Well built, with a bright smile on his face, you would never think when you meet him that Nicolas has been living for several years with epilepsy, a disease which he has learnt to cope with over the years, despite the more difficult phases. A very enlightening interview!
1) Who are you and what is your chronic disease?
My name is Nicolas, I am 28 years old. I am a project manager in a hotel where I manage events for groups. I have epilepsy. It started when I was 14 years old, without warning, from one day to the next. There are many forms of epilepsy. I have a form where I have tonic seizures, which are seizures with falls and convulsions. I also have absences, which are blackouts lasting for a few seconds. I’m on daily treatment, but that doesn’t stop me from having absences from time to time.
2) How does it affect your life?
I had to create a little routine for myself, the “medication routine”. With this disease, I am on a daily treatment, I take some medication in the mornings and evenings to limit the number of seizures and absences. This has an impact on my life, as I always have to plan my medication. I always have to make sure I have what I need, for example when I go away for a weekend. I have to plan ahead.
I also have to plan to get the medicines: When I try a new treatment, the neurologist at the hospital writes me a general prescription and then the general practitioner can write the prescriptions. As these are long-term treatments, the prescriptions last for six months, so there is some flexibility. But for one of my medicines, I have to go to the hospital pharmacy because it is not available anywhere else.
The absences happen mainly during the times when I am more tired or more stressed out, so I have to be more vigilant about what I can do or for example, when I go out in the evening.
I have to find the balance. When I don’t respect it, I know what I’m risking and what to expect in return: Compared to an average person, the risk is that I’ll have an absence or a seizure.
3) How did your family and friends deal with it or deal with it now?
It was a shock for my family. I had my first seizure in the UK, so I was very far from my parents. It was a disease I had never heard of before. I was 14 years old and found myself in an English hospital, a bit stressed out. After several weeks and a number of tests, we managed to find out what the disease was. In fact, we discovered it as a family because nobody knew about it. I was very lucky to be supported by my family in this ordeal. And they still support me today because there are still moments when it is not easy: morally or physically when I have crises or absences. But I know that they are there and that I can count on them if I need them. It’s good to know that some people support you.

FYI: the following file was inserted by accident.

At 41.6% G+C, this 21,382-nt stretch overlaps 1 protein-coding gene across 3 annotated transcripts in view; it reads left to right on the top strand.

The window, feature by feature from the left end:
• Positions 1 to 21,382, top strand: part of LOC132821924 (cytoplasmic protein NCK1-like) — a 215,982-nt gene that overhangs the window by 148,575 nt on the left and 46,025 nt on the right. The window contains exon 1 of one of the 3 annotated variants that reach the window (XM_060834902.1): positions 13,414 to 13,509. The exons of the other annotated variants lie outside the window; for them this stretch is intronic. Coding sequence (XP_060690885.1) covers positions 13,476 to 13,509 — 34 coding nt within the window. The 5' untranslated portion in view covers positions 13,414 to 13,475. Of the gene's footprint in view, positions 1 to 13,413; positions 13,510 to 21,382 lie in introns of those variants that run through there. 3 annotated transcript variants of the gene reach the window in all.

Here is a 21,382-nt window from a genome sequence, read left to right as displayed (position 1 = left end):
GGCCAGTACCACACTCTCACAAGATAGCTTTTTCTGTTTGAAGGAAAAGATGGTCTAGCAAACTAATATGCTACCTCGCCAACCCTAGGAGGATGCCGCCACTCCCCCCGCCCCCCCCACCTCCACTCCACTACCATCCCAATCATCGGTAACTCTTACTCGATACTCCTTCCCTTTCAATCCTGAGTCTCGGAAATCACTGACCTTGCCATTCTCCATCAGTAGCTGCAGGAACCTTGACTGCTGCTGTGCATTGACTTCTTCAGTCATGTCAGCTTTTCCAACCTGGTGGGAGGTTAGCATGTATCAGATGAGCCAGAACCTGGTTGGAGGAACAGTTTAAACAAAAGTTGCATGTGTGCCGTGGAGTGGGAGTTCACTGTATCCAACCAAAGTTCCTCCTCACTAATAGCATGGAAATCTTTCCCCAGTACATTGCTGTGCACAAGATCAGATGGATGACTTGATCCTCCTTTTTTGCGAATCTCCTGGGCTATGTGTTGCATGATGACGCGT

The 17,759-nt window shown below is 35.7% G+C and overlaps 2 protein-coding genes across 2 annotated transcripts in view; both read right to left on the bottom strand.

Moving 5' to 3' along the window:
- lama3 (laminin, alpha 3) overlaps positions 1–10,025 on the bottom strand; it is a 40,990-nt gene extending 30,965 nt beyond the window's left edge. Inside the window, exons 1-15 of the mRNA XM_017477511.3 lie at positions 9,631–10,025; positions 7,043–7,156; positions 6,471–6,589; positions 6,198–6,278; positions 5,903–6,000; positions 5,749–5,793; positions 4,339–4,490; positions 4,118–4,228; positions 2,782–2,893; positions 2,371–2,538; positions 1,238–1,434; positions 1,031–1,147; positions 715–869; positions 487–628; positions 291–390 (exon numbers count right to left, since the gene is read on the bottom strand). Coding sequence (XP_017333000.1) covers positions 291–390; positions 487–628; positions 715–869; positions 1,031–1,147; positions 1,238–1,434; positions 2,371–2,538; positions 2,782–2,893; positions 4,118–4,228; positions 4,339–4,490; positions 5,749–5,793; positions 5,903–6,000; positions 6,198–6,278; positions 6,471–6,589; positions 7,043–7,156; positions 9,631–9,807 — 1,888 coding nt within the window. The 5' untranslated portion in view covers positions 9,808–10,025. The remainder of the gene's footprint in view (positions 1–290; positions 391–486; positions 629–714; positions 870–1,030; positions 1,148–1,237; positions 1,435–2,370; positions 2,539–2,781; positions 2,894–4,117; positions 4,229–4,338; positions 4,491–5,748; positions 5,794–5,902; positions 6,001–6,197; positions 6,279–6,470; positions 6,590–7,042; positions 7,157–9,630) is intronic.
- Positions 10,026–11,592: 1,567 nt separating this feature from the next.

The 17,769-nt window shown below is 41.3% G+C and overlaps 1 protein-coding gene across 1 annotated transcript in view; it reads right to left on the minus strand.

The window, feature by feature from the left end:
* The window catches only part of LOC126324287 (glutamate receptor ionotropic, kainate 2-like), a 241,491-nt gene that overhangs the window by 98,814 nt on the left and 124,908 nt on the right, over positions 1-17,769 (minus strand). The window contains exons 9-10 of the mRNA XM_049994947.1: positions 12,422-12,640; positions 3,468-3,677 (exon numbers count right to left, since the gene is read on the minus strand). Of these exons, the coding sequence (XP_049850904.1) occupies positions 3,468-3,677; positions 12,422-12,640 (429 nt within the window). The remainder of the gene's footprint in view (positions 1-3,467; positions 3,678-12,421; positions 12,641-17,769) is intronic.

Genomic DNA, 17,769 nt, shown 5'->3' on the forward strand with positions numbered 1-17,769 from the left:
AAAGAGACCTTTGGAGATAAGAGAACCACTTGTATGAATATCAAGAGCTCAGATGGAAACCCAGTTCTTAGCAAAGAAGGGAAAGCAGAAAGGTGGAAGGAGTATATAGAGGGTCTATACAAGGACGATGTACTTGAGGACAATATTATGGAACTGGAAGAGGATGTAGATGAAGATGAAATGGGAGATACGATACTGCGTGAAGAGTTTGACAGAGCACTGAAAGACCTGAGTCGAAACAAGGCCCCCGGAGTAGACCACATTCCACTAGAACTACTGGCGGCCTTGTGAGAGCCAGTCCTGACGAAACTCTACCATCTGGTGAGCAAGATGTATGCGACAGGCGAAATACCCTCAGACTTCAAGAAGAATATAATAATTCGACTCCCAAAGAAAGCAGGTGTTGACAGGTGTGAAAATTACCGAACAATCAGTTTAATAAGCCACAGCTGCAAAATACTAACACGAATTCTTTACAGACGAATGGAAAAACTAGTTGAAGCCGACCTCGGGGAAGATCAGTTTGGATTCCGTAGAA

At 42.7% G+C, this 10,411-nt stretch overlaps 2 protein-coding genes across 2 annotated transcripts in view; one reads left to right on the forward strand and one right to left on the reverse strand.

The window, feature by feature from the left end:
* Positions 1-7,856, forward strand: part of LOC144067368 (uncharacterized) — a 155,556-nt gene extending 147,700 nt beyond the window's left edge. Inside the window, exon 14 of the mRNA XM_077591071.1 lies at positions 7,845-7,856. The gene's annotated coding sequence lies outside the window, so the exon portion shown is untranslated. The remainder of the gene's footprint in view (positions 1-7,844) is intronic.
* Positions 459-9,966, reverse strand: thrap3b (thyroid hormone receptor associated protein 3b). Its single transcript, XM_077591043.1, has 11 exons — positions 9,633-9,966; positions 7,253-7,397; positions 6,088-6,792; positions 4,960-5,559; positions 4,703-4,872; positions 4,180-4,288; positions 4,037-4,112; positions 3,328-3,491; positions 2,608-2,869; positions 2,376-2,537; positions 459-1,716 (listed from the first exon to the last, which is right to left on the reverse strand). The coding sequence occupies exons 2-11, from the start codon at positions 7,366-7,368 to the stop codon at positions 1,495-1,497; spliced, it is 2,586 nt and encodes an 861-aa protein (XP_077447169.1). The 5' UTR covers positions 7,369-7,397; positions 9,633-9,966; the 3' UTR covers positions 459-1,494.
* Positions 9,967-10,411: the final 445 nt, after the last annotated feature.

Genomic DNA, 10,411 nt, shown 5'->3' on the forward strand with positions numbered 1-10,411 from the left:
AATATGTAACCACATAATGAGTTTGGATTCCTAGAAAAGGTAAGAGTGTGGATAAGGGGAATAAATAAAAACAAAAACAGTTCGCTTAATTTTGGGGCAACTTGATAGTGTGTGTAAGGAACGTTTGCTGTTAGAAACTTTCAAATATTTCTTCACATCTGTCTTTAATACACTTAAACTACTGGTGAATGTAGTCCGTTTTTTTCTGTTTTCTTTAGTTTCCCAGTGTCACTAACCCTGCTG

As far as friends are concerned, it helps to sort things out: there are people who will understand, who will act as if nothing had happened and with whom things will go well. And there are people who will be afraid, who will not try to understand, who don’t care, who will say “You’re not like us, you have nothing to do with us”, who will walk away and cut us out of their lives. One advantage: you know who you can really trust and who you can’t. When you have epilepsy, this is very important. You have to know how to surround yourself with the right people in order to move forward.
“I take it one step at a time, and I’m proud when I’ve reached a stage despite the disease, to have succeeded in doing so. ” – Nicolas Ferré
4) What was, or is, the most difficult thing about the disease?
At the beginning of the disease, there is the phase of understanding, of simply understanding what is happening to you. You wonder what’s going on and what you have. And then you ask yourself:
– “Why me?”
The most difficult thing is acceptance, to say to yourself that yes, you are ill, that you have epilepsy. It’s accepting that you are like that, but continuing to move forward despite everything, without getting depressed, or shutting yourself up at home and being afraid of everything. You have to be able to keep opening up.